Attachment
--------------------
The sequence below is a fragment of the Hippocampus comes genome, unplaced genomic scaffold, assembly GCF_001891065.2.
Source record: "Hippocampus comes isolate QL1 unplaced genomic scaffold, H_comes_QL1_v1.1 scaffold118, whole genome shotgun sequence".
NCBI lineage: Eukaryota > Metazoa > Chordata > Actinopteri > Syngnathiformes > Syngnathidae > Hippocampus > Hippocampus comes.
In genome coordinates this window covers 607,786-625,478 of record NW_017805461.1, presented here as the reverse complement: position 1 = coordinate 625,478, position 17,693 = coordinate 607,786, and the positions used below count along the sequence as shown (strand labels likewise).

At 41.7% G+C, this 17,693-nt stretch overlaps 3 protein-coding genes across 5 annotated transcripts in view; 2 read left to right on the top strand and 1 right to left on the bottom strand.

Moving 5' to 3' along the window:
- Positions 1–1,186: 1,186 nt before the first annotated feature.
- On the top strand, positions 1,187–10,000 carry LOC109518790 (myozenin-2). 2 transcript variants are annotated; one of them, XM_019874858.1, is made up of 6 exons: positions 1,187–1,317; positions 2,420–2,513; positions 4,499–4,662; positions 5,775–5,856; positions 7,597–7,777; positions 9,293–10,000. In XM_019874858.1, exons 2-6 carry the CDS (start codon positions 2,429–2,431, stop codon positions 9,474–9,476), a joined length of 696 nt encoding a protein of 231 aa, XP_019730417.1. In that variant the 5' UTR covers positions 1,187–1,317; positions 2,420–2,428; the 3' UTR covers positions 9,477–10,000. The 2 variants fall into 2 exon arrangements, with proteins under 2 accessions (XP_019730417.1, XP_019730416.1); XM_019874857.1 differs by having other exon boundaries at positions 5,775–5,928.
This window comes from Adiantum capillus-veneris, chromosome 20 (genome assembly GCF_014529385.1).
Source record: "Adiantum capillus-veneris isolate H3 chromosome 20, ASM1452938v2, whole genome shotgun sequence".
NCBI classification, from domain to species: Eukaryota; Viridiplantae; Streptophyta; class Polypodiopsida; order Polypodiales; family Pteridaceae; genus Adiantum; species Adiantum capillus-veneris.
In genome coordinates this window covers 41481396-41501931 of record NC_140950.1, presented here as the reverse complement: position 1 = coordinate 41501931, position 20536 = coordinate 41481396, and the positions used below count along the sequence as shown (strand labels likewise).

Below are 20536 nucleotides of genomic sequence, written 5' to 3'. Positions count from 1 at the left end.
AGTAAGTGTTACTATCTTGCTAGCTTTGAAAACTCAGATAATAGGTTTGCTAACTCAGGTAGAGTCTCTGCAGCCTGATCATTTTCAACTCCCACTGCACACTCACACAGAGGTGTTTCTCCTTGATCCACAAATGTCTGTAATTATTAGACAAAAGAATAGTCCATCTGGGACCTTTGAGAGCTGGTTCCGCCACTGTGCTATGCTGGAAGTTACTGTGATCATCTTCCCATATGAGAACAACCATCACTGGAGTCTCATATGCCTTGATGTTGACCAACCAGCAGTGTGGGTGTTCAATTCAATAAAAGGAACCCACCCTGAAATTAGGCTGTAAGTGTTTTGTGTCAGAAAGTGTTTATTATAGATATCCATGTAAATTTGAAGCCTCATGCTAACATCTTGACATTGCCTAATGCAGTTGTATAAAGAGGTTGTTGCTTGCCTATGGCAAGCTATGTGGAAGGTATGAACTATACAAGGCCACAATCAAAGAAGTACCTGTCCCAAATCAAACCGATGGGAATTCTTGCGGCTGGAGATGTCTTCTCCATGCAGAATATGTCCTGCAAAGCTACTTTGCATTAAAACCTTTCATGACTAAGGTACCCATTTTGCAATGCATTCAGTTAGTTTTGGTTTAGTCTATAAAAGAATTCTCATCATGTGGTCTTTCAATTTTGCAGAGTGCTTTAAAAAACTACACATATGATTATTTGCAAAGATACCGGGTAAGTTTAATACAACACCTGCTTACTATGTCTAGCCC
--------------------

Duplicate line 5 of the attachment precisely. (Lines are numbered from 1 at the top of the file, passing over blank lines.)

At 41.7% G+C, this 17,693-nt stretch overlaps 3 protein-coding genes across 5 annotated transcripts in view; 2 read left to right on the top strand and 1 right to left on the bottom strand.